Wednesday, November 24, 2010

How to hire a skilled programmer?

There are wide and long discussions on how you can test programmers who apply for a job with you/in your company. Most of developers have some experience on that (because they apply for jobs themselves), few of them are actually on “the other side” and have to somehow pick the best from the best. The most skilled from skilled.

I am not going to elaborate on what is better, to freely talk to candidates, to order them to write code online, write code offline or to let them answer a dozen of specific questions to score points for correct answers. All these have their pros and cons and, based on my own experience and from what others say, it all depends on the specific profile, the size of the company, the kind of the job, the amount of candidates etc.

What works best for me (since I am responsible for the technical part of the recruitment procedure) is to ask candidates to write a simple but complete application focused on a precise specification. It could be a simple SQL query generator for POCO classes or a core of an IoC container. It does not really matter whether or not a candidate recognizes the notions from the specification, for example people implement perfect IoC containers based solely on my specs with no prior knowledge of what an IoC container is. They are allowed to work offline for few days (although for someone experienced the implementation should not take longer than few hours) and then we meet to discuss the details of the implementation. This is where I ask every candidate to write something fast, on demand, using only a pen and a sheet of paper. This could be “a method to sum an array of ints” or “a method to reverse a string”. People usually do some subtle mistakes so I test how they adopt to “I am a test engine and your implementation seems to throw NullReferenceException which is not expected, please correct this”.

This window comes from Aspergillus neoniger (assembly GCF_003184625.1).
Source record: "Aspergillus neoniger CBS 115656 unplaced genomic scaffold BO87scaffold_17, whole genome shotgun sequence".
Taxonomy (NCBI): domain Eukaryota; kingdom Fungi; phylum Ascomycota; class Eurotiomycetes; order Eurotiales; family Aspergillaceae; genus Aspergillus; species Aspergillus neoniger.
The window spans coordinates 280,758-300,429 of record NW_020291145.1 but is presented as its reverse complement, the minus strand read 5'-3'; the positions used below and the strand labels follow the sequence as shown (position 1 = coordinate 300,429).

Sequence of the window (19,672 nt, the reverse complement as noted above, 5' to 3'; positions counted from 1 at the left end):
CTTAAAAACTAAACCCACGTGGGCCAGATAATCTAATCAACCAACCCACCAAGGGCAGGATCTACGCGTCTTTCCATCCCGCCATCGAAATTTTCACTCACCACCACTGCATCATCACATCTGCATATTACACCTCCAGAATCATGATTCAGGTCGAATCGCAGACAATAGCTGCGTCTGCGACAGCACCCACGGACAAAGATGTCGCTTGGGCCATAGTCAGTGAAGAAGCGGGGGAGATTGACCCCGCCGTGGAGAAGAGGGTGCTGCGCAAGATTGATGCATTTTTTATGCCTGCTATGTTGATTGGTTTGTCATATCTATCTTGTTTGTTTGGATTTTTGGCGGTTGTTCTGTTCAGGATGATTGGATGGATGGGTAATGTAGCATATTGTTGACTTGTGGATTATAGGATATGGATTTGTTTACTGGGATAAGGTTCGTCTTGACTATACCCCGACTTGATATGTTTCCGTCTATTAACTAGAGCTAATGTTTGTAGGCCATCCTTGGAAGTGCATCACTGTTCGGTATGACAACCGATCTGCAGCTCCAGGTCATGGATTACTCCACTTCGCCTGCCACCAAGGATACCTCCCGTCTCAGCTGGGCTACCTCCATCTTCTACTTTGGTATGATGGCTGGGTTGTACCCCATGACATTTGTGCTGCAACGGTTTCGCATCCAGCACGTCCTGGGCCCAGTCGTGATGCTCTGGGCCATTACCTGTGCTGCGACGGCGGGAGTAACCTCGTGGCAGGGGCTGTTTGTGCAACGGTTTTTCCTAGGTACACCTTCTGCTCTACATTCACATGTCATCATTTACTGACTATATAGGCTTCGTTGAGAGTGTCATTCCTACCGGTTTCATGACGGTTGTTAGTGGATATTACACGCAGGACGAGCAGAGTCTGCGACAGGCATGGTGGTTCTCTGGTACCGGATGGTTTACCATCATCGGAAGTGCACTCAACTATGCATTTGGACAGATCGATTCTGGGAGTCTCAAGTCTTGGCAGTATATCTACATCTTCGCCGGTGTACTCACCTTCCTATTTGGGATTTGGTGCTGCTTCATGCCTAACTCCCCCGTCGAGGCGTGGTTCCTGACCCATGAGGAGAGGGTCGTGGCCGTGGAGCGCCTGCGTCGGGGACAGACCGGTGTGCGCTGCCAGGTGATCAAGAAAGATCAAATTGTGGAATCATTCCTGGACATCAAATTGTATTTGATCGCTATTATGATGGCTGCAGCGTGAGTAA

After both these tests I know that:

a) the candidate can read, understand and follow a written specification even if he/she does not recognize some notions

b) the candidate can work under a pressure and knows the programming language well enough to implement a simple algorithm without a compiler at hand (from which I conclude that the real knowledge of the language, with the compiler at hand, is much deeper)

For some time, however, I am thinking of making some changes to the way the process is organized. Instead of a pen, sheet of paper and a consise, short specs of a tiny method, I am thinking of a virtual web-based environment, containing a text editor and a compiler so that the candidate could follow a more complicated specification, write, compile and test the code he/she submits as the proposed solution.

There are two great examples of how this could look like:

1. Codility. It’s a web-based environment where candidates are presented with a concise and precise specs of an algorithmic task and they can invoke a compiler (which sits on the server) to actually compile and test the solution. The engine performs some tests on the server-side so it not only detects that the implementation misses the specification (I wonder if Codility tests are hard-coded so that it’s possible to write a code which only solves the test cases by hardcoding the answers for test cases?) but also detects the complexity of the solution (so for example if a linear solution is expected, you get a lower score for a solution with quadratic complexity).

2. Pex for Fun. It’s actually pretty smart. Pex is an engine which follows all the control flow paths in given code and generates a complete set of test cases. Based on that, Pex for Fun has a “secret” implementation of a simple method (like “take x and return x * x”) but you are not allowed to see the implementation. Instead, you have to provide your own implementation for which the engine generates a set of test cases and feeds the secret implementation with it (and vice versa). You are then presented with a list of test cases both your and secret implementations and if there are some differences in the output, you have to change your implementation and follow the validation procedure until your implementation is semantically equivalent to the secret implementation (all test cases produce the same output for your and secret implementations). Beside being extremely fun, this one not only checks if someone writes a correct code but also – to what extent he/she can adopt to changing conditions (the answers of the Pex comparing engine change each time you ask it for comparision, as you change your implementation).

While implementing a custom solution which somehow follows the idea from Codility seems easy, I wonder if presenting “Pex for Fun”-style task for a candidate would be as fun for a candidate as it surely would be for me watching people who try to solve such puzzles :)

2 comments:

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